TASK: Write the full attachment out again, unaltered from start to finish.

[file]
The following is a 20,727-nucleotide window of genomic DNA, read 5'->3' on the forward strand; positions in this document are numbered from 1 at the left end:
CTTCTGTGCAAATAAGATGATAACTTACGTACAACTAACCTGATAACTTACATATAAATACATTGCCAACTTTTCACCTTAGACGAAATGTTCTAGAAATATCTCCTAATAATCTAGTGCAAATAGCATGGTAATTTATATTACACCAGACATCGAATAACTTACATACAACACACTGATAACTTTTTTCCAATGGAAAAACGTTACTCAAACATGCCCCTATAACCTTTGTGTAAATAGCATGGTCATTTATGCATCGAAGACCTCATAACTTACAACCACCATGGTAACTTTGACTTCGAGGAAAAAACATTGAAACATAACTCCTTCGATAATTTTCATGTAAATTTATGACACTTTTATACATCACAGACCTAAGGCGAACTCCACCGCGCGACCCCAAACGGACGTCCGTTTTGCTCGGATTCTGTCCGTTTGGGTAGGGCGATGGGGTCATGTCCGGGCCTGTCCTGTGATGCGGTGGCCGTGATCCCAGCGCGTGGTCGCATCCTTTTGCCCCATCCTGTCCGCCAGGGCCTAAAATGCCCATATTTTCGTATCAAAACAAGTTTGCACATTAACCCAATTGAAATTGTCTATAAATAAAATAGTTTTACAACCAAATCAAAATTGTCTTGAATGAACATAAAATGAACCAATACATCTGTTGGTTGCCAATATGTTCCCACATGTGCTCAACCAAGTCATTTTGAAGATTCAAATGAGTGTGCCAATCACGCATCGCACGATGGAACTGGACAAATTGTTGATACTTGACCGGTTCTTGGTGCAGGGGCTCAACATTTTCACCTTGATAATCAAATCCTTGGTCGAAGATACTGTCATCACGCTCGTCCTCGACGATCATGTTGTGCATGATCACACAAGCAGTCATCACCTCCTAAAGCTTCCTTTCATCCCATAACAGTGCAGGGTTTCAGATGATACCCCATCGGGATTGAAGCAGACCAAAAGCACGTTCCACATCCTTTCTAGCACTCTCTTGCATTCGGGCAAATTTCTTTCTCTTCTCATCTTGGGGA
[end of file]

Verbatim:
The following is a 20,727-nucleotide window of genomic DNA, read 5'->3' on the forward strand; positions in this document are numbered from 1 at the left end:
CTTCTGTGCAAATAAGATGATAACTTACGTACAACTAACCTGATAACTTACATATAAATACATTGCCAACTTTTCACCTTAGACGAAATGTTCTAGAAATATCTCCTAATAATCTAGTGCAAATAGCATGGTAATTTATATTACACCAGACATCGAATAACTTACATACAACACACTGATAACTTTTTTCCAATGGAAAAACGTTACTCAAACATGCCCCTATAACCTTTGTGTAAATAGCATGGTCATTTATGCATCGAAGACCTCATAACTTACAACCACCATGGTAACTTTGACTTCGAGGAAAAAACATTGAAACATAACTCCTTCGATAATTTTCATGTAAATTTATGACACTTTTATACATCACAGACCTAAGGCGAACTCCACCGCGCGACCCCAAACGGACGTCCGTTTTGCTCGGATTCTGTCCGTTTGGGTAGGGCGATGGGGTCATGTCCGGGCCTGTCCTGTGATGCGGTGGCCGTGATCCCAGCGCGTGGTCGCATCCTTTTGCCCCATCCTGTCCGCCAGGGCCTAAAATGCCCATATTTTCGTATCAAAACAAGTTTGCACATTAACCCAATTGAAATTGTCTATAAATAAAATAGTTTTACAACCAAATCAAAATTGTCTTGAATGAACATAAAATGAACCAATACATCTGTTGGTTGCCAATATGTTCCCACATGTGCTCAACCAAGTCATTTTGAAGATTCAAATGAGTGTGCCAATCACGCATCGCACGATGGAACTGGACAAATTGTTGATACTTGACCGGTTCTTGGTGCAGGGGCTCAACATTTTCACCTTGATAATCAAATCCTTGGTCGAAGATACTGTCATCACGCTCGTCCTCGACGATCATGTTGTGCATGATCACACAAGCAGTCATCACCTCCTAAAGCTTCCTTTCATCCCATAACAGTGCAGGGTTTCAGATGATACCCCATCGGGATTGAAGCAGACCAAAAGCACGTTCCACATCCTTTCTAGCACTCTCTTGCATTCGGGCAAATTTCTTTCTCTTCTCATCTTGGGGA